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West Germany (Trade Deficit)

Volume 15: debated on Monday 14 December 1981

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7.

asked the Secretary of State for Trade if he will take steps to discuss with the Government of West Germany the deficit in manufactured trade with that country of over £2,000 million in 1980 with a view to improving the balance of trade.

No, Sir. With Western European countries our trade in manufactures largely reflects competitive differences.

Since the Foreign Secretary has already stated that our deficit with Japan of about £1 billion last year is costing this country tens of thousands of jobs, should not the Government consider seriously the horrendous £2 billion deficit with West Germany—the greatest deficit with any country? Will they investigate particularly whether any of that deficit stems not from competitiveness, but from non-tariff discrimination?

The two situations are simply not analogous. Japan has a well-established resistance to taking imports, as a result of which only 3 per cent. of its economy is accounted for by manufactured imports, whereas West Germany has a more open economy, taking over four times that percentage. That is an indication that we are in a free trade position where it is up to our manufacturers to do as well as they can.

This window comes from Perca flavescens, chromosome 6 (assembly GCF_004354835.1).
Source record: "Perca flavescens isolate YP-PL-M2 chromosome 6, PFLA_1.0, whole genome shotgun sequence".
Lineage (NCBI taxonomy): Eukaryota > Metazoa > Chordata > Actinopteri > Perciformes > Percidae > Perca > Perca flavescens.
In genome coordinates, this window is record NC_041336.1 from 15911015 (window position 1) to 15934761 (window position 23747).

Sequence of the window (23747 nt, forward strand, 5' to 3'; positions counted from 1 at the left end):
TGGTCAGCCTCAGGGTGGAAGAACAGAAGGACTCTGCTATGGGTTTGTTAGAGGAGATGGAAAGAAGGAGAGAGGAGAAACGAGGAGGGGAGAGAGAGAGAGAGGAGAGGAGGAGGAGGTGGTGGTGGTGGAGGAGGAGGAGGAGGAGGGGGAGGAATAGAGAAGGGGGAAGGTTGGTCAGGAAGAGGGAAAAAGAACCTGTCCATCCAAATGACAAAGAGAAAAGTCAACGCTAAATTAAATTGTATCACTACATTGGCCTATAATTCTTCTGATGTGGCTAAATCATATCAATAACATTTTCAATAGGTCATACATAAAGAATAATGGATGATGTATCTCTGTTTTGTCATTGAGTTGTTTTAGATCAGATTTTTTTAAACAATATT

Does not that deficit show how wide of the mark was the hon. Member for Hint, West (Sir A. Meyer) in his intervention?

I am not sure upon what nuance the right hon. Gentleman is seeking to alight, but I am certain that my hon. Friend the Member for Flint, West (Sir A. Meyer) is right in saying that our trading role in Western Europe will be largely a factor of our competitiveness.

Does the right hon. Gentleman agree that, in line with his remarks, the EEC has been a disaster for this country? Does he further agree that now is the time to introduce import controls on exports of motor vehicles, electronics, and so on, particularly from West Germany? Would that not be of great benefit to British industry?

I am sure that the experiences of the EEC are a disappointment for those who had euphoric expectations. When we come to apply descriptions the word "disaster" will relate to those who seek to introduce trade controls and import restrictions.

Will not that deficit figure and others of an equally depressing character disappear rapidly when the term "strike command" becomes associated once again with the Royal Air Force rather than the Transport and General Workers Union?